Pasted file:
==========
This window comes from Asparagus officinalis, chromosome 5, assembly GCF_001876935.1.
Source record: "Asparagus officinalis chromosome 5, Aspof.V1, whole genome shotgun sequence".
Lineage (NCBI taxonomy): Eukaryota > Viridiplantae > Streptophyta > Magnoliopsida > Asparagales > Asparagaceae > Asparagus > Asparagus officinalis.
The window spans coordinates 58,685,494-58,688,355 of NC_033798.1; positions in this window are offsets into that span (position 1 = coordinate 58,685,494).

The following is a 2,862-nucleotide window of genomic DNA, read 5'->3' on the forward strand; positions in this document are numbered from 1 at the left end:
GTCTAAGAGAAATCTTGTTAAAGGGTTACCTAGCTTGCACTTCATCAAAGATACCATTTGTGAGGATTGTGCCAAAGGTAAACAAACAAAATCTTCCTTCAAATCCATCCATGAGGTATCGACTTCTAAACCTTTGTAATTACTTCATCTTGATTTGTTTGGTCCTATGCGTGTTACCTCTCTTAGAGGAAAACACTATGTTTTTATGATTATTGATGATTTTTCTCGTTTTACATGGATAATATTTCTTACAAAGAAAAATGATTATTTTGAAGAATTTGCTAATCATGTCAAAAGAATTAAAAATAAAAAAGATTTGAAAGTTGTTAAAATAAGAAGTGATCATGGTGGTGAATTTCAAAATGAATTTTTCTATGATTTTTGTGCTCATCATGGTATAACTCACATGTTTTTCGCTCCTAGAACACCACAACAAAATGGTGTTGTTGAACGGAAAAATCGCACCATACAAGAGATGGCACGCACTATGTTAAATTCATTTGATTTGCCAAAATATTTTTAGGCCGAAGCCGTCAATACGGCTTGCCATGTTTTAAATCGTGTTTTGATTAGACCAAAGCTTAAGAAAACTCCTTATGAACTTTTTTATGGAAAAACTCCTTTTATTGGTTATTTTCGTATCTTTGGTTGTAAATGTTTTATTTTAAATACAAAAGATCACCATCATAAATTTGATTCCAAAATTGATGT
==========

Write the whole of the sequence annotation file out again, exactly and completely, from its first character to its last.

This window comes from Asparagus officinalis, chromosome 5, assembly GCF_001876935.1.
Source record: "Asparagus officinalis chromosome 5, Aspof.V1, whole genome shotgun sequence".
Lineage (NCBI taxonomy): Eukaryota > Viridiplantae > Streptophyta > Magnoliopsida > Asparagales > Asparagaceae > Asparagus > Asparagus officinalis.
The window spans coordinates 58,685,494-58,688,355 of NC_033798.1; positions in this window are offsets into that span (position 1 = coordinate 58,685,494).

The following is a 2,862-nucleotide window of genomic DNA, read 5'->3' on the forward strand; positions in this document are numbered from 1 at the left end:
GTCTAAGAGAAATCTTGTTAAAGGGTTACCTAGCTTGCACTTCATCAAAGATACCATTTGTGAGGATTGTGCCAAAGGTAAACAAACAAAATCTTCCTTCAAATCCATCCATGAGGTATCGACTTCTAAACCTTTGTAATTACTTCATCTTGATTTGTTTGGTCCTATGCGTGTTACCTCTCTTAGAGGAAAACACTATGTTTTTATGATTATTGATGATTTTTCTCGTTTTACATGGATAATATTTCTTACAAAGAAAAATGATTATTTTGAAGAATTTGCTAATCATGTCAAAAGAATTAAAAATAAAAAAGATTTGAAAGTTGTTAAAATAAGAAGTGATCATGGTGGTGAATTTCAAAATGAATTTTTCTATGATTTTTGTGCTCATCATGGTATAACTCACATGTTTTTCGCTCCTAGAACACCACAACAAAATGGTGTTGTTGAACGGAAAAATCGCACCATACAAGAGATGGCACGCACTATGTTAAATTCATTTGATTTGCCAAAATATTTTTAGGCCGAAGCCGTCAATACGGCTTGCCATGTTTTAAATCGTGTTTTGATTAGACCAAAGCTTAAGAAAACTCCTTATGAACTTTTTTATGGAAAAACTCCTTTTATTGGTTATTTTCGTATCTTTGGTTGTAAATGTTTTATTTTAAATACAAAAGATCACCATCATAAATTTGATTCCAAAATTGATGT